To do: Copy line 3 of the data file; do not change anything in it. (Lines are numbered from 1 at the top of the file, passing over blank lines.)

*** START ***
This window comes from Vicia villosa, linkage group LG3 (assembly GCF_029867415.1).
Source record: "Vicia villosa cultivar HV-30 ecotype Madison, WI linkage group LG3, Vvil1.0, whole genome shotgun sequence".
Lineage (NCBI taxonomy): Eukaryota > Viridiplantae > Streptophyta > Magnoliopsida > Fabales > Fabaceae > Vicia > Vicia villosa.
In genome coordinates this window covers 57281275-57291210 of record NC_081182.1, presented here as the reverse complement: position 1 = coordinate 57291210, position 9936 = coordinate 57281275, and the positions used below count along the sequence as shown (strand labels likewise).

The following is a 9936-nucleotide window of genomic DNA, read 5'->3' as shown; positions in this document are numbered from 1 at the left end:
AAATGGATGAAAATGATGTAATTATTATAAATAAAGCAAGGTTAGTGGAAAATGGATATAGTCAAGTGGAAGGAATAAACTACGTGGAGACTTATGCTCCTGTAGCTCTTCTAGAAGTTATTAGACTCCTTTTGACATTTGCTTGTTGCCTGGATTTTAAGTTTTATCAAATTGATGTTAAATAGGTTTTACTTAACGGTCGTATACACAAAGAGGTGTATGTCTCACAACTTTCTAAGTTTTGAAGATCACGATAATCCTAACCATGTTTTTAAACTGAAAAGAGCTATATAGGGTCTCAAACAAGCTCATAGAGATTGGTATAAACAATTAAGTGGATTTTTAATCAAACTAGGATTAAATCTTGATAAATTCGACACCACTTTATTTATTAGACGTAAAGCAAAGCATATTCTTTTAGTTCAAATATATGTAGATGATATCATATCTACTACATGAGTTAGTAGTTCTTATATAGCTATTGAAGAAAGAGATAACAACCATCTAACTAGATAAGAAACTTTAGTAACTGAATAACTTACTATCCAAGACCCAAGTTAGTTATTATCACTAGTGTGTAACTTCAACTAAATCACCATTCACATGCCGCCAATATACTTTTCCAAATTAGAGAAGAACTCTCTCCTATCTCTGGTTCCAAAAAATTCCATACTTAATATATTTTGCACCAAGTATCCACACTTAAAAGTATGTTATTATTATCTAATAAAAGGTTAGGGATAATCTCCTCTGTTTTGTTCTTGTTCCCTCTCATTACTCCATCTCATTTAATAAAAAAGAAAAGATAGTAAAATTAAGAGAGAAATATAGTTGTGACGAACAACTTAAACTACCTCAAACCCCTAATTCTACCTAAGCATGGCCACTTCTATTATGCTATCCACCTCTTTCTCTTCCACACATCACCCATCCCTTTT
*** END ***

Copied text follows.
Lineage (NCBI taxonomy): Eukaryota > Viridiplantae > Streptophyta > Magnoliopsida > Fabales > Fabaceae > Vicia > Vicia villosa.